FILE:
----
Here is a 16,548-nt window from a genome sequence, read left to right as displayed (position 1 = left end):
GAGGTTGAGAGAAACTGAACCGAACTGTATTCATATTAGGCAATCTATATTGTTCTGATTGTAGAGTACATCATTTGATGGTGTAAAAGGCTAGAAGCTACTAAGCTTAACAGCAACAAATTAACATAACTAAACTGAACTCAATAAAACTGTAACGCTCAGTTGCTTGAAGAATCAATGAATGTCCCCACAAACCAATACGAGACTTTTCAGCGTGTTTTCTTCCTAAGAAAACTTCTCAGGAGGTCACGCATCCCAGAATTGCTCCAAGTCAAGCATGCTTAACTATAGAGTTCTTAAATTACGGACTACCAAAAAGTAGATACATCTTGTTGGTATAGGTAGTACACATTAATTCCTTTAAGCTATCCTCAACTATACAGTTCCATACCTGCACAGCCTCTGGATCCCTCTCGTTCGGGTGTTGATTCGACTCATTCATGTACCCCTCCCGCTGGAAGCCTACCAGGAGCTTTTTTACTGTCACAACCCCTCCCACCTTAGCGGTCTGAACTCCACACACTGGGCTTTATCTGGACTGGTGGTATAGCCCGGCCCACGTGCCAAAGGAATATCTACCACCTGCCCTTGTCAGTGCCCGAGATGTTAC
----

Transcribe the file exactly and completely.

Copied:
Here is a 16,548-nt window from a genome sequence, read left to right as displayed (position 1 = left end):
GAGGTTGAGAGAAACTGAACCGAACTGTATTCATATTAGGCAATCTATATTGTTCTGATTGTAGAGTACATCATTTGATGGTGTAAAAGGCTAGAAGCTACTAAGCTTAACAGCAACAAATTAACATAACTAAACTGAACTCAATAAAACTGTAACGCTCAGTTGCTTGAAGAATCAATGAATGTCCCCACAAACCAATACGAGACTTTTCAGCGTGTTTTCTTCCTAAGAAAACTTCTCAGGAGGTCACGCATCCCAGAATTGCTCCAAGTCAAGCATGCTTAACTATAGAGTTCTTAAATTACGGACTACCAAAAAGTAGATACATCTTGTTGGTATAGGTAGTACACATTAATTCCTTTAAGCTATCCTCAACTATACAGTTCCATACCTGCACAGCCTCTGGATCCCTCTCGTTCGGGTGTTGATTCGACTCATTCATGTACCCCTCCCGCTGGAAGCCTACCAGGAGCTTTTTTACTGTCACAACCCCTCCCACCTTAGCGGTCTGAACTCCACACACTGGGCTTTATCTGGACTGGTGGTATAGCCCGGCCCACGTGCCAAAGGAATATCTACCACCTGCCCTTGTCAGTGCCCGAGATGTTAC